A long overdue post! I’m sorry it’s taken me a while to write again. I have been gearing up for a busy fortnight of teaching and there have been some new prospects on the horizon, which is lovely and means that, work-wise, things are moving in the right direction :-). But it does mean that I have had little time for designing, which is something else I profess to do.
Ideas and designs have been whirling around in my head for several weeks now, and last Friday I managed to find a long enough stretch of time to sit and let the creative juices flow. I decided to focus on crochet: the last time I wielded a crochet hook was back in April, when I made the Pineapple shawl. I wanted to make some baby blanket samples – nice, simple, relatively easy patterns aimed at those who’ve been introduced to the basics of crochet and are looking to make their first project. Here’s that afternoon’s work:
I like all four, but I think the two top swatches and the bottom left swatch would work best for a baby blanket. It’s nice to have a mix of classics and something a little bit different, and the double crochet edging is easy to pick up – no need to worry about pattern repeats and having a specific number of stitches. Garment designs have also been on my mind, but after I’d finished the third blanket sample I decided to have a look at my left index finger. It had started to ache, and the photograph below explains why:
Left alone – especially if I continued to crochet at the same rate – this sore point could become callused. I shared my sore finger on Twitter, partly asking what other crafty folk did about calluses, and the responses I got pointed to an appreciation of marks or blemishes as artefacts: “The mark of a true crafter” and “I have a callus plus a groove on my left finger where I carry the yarn…I like how our hands show our work”. And those words got me thinking about the work that my hands have done for me throughout my life, and how their appearance has adapted and altered to suit various purposes – and identities.
It begins when we pick up crayons, brushes, pens and pencils as children, but as we grow and our interests develop, our hands eventually find more specialised uses. My earliest of these involved music. After beginning with the recorder (almost customary for British children, probably due to Henry VIII’s enthusiasm for the instrument), I found my way to the drums, piano and guitar when I was about eight. The latter two instruments required the most dedication – for me – and my hands began to reflect that.
As a child, I loved my late grandmother’s hands. They were classically beautiful and she kept her nails long, and always made time to buff them and keep them immaculate, especially on Sundays – I think it was her weekly routine. Today, my feelings haven’t changed, but my child self was sad at the prospect of keeping my nails short at all times. It wasn’t that I didn’t understand why: I knew that I needed to fully expose my fingertips in order to play. It is easier, not to mention cleaner, to strike the keys of a piano with short nails; plus, the ‘ticking’ noise that nails make as they contact the keys is irritating and can be painful. And if that wasn’t enough, the guitar had the last, resounding word. The string made mincemeat of my nails, particularly the ones on my left hand as they applied pressure on the strings and moved between the frets. And as for my right hand, I found it easier to strum and pick with my fingertips rather than my nails. There was nothing else for it: off the nails came.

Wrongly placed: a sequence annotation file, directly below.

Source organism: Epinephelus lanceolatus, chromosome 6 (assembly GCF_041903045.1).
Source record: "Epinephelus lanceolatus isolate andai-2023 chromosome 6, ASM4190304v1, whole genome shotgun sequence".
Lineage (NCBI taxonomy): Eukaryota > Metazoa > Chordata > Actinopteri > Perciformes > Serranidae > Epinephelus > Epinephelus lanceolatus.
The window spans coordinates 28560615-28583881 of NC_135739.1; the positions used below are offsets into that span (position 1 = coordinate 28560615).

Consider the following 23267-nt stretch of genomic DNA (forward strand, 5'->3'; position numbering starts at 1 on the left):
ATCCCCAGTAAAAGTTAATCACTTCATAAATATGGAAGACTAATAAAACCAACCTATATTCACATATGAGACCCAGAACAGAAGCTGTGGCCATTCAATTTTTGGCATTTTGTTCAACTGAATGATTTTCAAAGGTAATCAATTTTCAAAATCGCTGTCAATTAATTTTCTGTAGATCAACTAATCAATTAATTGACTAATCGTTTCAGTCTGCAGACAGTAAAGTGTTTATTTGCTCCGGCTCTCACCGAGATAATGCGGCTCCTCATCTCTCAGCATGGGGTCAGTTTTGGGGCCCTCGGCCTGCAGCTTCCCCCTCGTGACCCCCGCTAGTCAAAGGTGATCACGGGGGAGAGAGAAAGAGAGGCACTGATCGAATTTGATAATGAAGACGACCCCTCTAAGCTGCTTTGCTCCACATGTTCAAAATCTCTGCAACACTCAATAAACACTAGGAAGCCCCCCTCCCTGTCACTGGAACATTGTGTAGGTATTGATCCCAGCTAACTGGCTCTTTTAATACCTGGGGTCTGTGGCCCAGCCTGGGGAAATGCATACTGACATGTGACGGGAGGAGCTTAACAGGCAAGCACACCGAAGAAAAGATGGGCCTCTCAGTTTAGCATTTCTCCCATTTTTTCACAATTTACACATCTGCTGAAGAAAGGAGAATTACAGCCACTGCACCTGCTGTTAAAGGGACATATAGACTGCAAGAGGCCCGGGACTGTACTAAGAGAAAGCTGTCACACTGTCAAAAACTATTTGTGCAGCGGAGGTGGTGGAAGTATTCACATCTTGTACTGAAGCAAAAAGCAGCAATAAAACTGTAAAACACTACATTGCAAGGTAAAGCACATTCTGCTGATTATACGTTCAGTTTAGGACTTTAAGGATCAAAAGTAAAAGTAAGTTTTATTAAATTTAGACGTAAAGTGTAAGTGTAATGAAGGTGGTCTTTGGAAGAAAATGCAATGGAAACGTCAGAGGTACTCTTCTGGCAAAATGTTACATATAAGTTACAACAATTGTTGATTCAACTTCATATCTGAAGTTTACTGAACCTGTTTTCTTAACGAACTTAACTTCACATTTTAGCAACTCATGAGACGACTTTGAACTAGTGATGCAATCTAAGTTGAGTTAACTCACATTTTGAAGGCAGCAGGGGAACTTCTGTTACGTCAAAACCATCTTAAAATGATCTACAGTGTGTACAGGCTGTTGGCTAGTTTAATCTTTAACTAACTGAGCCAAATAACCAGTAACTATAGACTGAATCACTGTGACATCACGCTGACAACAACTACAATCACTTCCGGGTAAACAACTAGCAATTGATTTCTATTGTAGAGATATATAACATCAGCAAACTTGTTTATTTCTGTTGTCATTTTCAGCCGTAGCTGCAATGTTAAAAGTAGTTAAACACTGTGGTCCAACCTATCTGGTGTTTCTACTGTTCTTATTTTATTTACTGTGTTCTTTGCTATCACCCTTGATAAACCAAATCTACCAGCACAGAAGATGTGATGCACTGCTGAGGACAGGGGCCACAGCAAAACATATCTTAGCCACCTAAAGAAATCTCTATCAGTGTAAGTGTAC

The guitar turned out to be my hands’ biggest bully. Repeated contact with the strings caused much soreness and bruising, and calluses formed on my fingertips and down the side of my left index finger. My hands were changing right before my eyes, and wise, knowing eyes could tell that I was a guitarist. My hands provided more than a clue to my identity – they were my identity. My skin would toughen up a little more when I took up netball, but musical instruments had the final say. Just as my eyes read music more readily and my muscle memory enabled me to change chords more readily and precisely, so my hands adapted to my art.
Time passed, I left school, interests changed, life happened. Eventually the only instrument I kept up was my voice, the years of hard skin shed, and my nails relished the opportunity to grow. As my creative attention turned to crafts, I found that long nails made handy pincers and soft fingertips were ideal for handling fabric and yarn – rough skin would snag and I needed the ‘feel’. As knitting and crochet became habitual, little ergonomic dents and features began to appear in my hands, just as they did when my focus was on music.
Sometimes I feel sadness or even pathos that my two creative loves are incompatible: my hands cannot seem to specialise in both crafts and music. The muscle memory would come back, and my eyes would eventually not have to think about which note is which on the stave, but ergonomically speaking, it would be a challenge. One commitment has been exchanged for another. The little sore patch on my finger reminded me of the journey my hands have been on to date, not to mention myself and the ‘identities’ I have had to date.
And so I came back to my original dilemma: not having had time for designing and swatching. Thinking about it, nowadays I am glad that busy-ness doesn’t cost me anything other than time. My hands will always be primed and ready to go, whether I’m sewing, knitting or crocheting. Ultimately, teaching and blogging/writing doesn’t stop me creatively crafting with my hands. But sometimes, in these busy periods, little moments of frustration give you pause, and a tweet about one thing makes you think more deeply about how everyday activities not only tell the story of your life, but how that story might be etched into your hands over time.